“Acute Myelogenous Leukemia” by Michelle Roberti-West

Michelle Roberti-West


It hit like that one ex who punched me
in the face at a seawall stoplight
and then weeks later backhanded me three times
in his Heights apartment before I finally
figured out to leave. Like that. Horror not known 
by the shock of violence, just by dumb repetition.
But I don’t mean to make this about me.
It hurt all of us.

This was years later. I had a family. It looked nothing like stopped at the red,
not those dingy digs. I had a husband and daughter. She believed in Santa.

Run-up to illness with the most obvious signs—
Lightning struck the tree out the kitchen window
and then the vibration of the windowpane shattered
the wineglass set against it.

It was the year Madison bought everything death’s-head-trend
at Hot Topic, at Target, and Halloween was more Halloween 
than usual—the plastic ghoul Jeffrey chose 
to hang from one of the limbs out front 
and the small styrofoam headstones he 
set up on the lawn. The kiddie pool-sized spider
strung above the porch.

Flowery voodoo skulls flavored our New Orleans vacation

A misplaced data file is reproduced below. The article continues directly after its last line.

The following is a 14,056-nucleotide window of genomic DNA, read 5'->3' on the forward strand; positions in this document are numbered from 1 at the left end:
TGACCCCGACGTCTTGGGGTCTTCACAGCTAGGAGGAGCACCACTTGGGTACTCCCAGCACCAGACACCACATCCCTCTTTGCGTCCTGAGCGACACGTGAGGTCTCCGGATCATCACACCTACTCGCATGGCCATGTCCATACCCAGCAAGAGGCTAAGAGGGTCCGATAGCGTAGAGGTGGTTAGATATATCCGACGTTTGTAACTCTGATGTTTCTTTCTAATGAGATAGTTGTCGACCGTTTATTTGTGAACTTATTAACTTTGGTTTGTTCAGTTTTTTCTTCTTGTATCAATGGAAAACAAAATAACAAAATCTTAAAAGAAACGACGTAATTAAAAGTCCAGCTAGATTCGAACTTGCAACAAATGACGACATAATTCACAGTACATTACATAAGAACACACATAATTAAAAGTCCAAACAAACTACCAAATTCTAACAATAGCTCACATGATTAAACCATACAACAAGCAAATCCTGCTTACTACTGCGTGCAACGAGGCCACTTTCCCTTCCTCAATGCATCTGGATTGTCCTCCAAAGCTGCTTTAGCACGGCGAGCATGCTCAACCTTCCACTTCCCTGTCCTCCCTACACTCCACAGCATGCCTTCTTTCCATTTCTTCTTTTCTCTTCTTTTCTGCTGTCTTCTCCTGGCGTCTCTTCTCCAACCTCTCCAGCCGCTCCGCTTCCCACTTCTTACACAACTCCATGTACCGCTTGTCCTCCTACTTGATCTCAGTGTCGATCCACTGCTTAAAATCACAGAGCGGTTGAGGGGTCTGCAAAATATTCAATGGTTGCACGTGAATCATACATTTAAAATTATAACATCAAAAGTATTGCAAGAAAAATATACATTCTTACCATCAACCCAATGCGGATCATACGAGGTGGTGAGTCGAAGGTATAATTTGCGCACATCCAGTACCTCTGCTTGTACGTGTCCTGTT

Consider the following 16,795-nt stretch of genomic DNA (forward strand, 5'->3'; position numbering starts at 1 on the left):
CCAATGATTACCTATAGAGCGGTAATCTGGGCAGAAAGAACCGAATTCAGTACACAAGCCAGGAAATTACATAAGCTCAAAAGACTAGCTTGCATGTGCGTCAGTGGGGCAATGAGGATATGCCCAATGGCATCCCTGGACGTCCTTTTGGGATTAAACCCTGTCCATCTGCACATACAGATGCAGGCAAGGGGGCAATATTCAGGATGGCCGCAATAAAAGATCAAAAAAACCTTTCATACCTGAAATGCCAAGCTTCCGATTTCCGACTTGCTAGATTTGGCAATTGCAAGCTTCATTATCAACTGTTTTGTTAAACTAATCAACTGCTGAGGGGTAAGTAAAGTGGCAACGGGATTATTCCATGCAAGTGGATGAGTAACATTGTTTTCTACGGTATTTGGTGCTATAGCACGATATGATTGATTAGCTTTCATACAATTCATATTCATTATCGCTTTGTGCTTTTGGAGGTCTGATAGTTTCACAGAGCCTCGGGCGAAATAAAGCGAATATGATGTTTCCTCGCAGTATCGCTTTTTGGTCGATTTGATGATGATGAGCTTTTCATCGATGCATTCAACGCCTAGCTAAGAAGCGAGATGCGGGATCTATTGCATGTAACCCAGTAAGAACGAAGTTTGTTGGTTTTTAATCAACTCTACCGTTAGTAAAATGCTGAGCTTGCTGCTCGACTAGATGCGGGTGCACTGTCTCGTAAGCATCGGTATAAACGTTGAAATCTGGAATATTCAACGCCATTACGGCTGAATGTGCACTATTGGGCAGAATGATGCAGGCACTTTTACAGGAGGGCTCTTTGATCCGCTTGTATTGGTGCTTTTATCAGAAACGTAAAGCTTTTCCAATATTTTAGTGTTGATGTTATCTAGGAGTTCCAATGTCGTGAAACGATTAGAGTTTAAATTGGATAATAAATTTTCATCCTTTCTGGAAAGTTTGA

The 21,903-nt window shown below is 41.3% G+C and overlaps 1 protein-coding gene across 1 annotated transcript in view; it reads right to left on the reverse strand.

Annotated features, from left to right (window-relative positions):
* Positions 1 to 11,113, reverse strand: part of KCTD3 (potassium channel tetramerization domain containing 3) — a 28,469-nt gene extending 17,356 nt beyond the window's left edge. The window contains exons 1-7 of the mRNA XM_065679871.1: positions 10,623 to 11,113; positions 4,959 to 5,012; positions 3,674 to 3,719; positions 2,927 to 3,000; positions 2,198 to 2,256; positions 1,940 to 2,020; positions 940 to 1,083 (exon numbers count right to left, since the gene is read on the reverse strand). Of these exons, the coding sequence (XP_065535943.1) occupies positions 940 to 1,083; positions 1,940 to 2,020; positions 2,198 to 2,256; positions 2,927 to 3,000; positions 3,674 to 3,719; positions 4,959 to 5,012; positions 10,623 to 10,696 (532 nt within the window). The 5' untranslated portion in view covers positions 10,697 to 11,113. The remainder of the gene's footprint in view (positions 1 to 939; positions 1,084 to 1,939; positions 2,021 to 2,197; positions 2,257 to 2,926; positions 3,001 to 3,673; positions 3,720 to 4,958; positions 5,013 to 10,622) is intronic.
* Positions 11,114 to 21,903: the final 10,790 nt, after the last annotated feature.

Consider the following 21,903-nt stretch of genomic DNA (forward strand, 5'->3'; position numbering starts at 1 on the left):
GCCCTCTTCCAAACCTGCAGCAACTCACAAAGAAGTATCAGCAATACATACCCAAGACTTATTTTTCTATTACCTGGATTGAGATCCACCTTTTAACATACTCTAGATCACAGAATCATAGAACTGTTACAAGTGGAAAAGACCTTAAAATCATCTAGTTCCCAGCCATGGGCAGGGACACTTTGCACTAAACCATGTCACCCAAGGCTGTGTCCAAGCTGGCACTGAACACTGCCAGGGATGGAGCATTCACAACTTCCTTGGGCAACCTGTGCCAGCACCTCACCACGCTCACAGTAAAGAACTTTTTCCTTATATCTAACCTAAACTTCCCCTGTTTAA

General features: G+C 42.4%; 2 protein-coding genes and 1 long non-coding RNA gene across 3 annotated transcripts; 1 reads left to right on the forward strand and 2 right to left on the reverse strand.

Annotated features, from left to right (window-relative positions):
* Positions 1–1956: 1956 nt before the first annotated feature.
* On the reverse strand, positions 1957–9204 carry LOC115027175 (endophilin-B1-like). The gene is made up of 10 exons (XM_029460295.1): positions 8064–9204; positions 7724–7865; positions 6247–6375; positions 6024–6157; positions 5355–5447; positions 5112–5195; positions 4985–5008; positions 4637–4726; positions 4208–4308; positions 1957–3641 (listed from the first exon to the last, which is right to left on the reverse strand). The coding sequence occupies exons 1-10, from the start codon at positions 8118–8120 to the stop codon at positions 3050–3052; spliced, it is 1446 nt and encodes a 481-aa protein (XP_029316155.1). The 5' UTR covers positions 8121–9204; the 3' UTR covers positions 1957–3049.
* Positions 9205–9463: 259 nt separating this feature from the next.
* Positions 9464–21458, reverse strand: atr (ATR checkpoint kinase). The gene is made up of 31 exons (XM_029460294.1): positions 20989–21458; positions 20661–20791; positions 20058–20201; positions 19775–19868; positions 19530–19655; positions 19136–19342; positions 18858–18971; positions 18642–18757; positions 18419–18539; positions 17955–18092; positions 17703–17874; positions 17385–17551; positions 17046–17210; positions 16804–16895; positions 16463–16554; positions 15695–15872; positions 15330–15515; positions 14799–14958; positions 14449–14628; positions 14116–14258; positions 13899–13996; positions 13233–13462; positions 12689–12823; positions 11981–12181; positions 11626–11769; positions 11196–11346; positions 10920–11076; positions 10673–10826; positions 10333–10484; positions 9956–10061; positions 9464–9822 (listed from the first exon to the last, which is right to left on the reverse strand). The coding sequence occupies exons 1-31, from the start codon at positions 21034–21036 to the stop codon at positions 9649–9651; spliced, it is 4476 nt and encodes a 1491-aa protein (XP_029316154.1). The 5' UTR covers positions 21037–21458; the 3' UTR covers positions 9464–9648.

and Dia De Los Muertos stiffs waved hello in Houston.

       Buzzards landed on the house.

Baker’s cysts behind his knees.
His little afternoon fevers.
The cut that wouldn’t heal.

All these signs as if deity, that mustache-twirling
villain, decided we must be the idiot family 
on the block too lovestruck in our suburb to recognize
subtle so he needed to wallop us Three Stooges-like.

Look at me, deity said. I’ve blown
the door open in the night. Anything
might have slithered in. Didn’t you hear it?
Ever heed a warning, ya fucks? I hurl
portents but you’re all oblivious.
It’s coming in, fools. 
It’s here.

from Rattle #69, Fall 2020


Michelle Roberti-West: “The God Hotline spit back ‘the number you have called has been disconnected or is no longer in service.’ In fact, it spit at us, except that one time when something picked up and cackled. That’s how my husband’s diagnosis and death felt and still feels. We’ve had eight and a half years to heal, but you wouldn’t know it. Only art answers. It answers both Madison and me.”

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